The United Nations Peacekeeping Force in Cyprus (UNFICYP) has been extended for 6 months, as a result of a Security Council Resolution unanimously adopted on Wednesday. The move comes at a time when reunification talks between the two divided halves of the island are at an impasse, following the collapse of talks in July 2017.
Resolution 2453 reaffirms the UN’s position on Cyprus, urging all sides to renew their commitment to the creation of a federal state and stressing that the current status quo is unsustainable. However, no fresh talks between the Greek-Cypriot and Turkish-Cypriot authorities have so far been scheduled.
The latest report of the Secretary-General on the UN operation in Cyprus notes that the two communities want a peace process that is “more inclusive, transparent and representative of the people,” and that uncertainty surrounding the future of settlement negotiations seems to be hampering political engagement, and risks eroding support for reunification in the country. Recent polls show that there are still high levels of mutual distrust, despite growing levels of confidence between both sides on the Mediterranean island. in recent years.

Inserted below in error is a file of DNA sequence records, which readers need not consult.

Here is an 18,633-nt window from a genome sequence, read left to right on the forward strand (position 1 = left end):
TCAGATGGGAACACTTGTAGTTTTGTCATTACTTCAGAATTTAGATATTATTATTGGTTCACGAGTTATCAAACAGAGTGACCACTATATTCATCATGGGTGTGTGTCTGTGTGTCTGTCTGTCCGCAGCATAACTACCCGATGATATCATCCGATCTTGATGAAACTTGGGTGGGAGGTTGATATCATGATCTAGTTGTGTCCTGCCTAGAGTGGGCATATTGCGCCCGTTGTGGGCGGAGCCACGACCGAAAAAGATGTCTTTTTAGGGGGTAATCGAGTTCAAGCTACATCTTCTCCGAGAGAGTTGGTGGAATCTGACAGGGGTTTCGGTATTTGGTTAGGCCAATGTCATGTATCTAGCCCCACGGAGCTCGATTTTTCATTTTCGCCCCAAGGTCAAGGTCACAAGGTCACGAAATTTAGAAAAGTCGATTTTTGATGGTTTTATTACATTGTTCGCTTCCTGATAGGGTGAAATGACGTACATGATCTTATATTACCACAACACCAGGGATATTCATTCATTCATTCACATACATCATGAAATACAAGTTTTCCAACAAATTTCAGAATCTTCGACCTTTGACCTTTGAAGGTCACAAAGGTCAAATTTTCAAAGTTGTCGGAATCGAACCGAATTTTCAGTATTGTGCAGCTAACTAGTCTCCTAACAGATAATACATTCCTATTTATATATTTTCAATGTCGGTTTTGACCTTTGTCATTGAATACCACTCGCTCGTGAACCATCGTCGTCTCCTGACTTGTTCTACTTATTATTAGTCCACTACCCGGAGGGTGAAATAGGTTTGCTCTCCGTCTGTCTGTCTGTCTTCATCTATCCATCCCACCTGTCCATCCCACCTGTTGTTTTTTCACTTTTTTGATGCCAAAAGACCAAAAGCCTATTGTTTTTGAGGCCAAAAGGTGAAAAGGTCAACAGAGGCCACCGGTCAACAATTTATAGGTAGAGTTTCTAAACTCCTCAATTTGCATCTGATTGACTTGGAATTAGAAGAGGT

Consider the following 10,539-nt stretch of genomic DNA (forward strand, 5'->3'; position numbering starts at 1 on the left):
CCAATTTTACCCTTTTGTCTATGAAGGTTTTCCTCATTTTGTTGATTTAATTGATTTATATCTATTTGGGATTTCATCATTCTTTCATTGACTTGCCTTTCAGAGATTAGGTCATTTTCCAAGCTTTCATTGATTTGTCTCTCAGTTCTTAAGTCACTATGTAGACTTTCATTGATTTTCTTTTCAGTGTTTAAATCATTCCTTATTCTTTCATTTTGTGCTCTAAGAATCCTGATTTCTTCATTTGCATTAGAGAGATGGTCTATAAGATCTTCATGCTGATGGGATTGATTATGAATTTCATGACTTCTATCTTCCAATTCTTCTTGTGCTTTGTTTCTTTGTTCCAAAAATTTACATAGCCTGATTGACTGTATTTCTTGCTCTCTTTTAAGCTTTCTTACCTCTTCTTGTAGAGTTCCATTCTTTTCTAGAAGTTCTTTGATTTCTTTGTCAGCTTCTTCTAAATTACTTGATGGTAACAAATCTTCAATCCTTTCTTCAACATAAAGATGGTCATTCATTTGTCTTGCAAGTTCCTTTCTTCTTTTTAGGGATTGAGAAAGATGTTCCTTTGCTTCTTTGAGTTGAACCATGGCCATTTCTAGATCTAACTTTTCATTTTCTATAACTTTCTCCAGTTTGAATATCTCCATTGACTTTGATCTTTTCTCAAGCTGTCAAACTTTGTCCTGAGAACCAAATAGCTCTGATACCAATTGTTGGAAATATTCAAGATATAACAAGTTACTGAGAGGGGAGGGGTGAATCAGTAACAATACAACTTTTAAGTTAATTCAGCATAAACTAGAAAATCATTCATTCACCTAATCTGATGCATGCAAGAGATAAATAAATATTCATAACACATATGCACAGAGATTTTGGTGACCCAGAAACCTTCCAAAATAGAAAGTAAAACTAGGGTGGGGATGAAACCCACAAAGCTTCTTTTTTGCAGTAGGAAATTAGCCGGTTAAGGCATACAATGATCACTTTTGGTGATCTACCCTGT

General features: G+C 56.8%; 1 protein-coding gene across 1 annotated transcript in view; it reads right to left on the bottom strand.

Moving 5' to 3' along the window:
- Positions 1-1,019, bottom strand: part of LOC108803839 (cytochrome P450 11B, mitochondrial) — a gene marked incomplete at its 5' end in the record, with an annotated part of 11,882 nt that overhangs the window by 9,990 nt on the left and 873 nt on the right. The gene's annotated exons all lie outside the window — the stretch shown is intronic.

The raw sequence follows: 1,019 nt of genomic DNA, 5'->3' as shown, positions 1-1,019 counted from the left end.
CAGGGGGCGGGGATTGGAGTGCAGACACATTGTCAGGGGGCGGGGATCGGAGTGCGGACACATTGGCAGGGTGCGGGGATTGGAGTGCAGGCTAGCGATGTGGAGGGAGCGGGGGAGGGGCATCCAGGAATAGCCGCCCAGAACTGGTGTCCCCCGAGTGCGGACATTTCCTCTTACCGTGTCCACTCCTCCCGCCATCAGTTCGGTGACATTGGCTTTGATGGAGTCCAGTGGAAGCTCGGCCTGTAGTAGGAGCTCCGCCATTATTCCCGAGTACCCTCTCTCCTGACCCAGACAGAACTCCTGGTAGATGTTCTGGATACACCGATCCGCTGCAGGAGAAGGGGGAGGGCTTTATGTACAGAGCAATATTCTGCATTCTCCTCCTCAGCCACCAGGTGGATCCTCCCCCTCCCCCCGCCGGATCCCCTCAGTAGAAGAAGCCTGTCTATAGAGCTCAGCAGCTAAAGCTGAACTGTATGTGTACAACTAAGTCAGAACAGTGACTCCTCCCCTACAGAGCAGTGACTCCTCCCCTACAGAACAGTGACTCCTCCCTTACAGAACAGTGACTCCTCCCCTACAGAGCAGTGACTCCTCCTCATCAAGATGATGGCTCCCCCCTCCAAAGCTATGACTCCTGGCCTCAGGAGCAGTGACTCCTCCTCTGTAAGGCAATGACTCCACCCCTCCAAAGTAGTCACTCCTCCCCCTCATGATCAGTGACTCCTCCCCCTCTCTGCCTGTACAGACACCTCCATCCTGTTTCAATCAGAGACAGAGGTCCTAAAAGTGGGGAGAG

The main positive development mentioned in the report is the opening of two new border crossings, which are separated by a buffer zone maintained by UNFICYP. One of the crossings, at Deryneia/Derinya, has opened up the greater Famagusta region - a densely populated area with a long history of grass-roots support for intercommunal contact and cooperation. The situation alongside the ceasefire lines remains stable, but the opposing forces on either side remain heavily armed, and the tension between them, whilst at a low level, remains “ever-present.”
The resolution urges the implementation of confidence-building measures, such as the development of an island-wide electricity and mobile phone network, and calls on leaders on both sides to promote peace education, and improve the atmosphere for settlement negotiations through constructive and harmonised messages.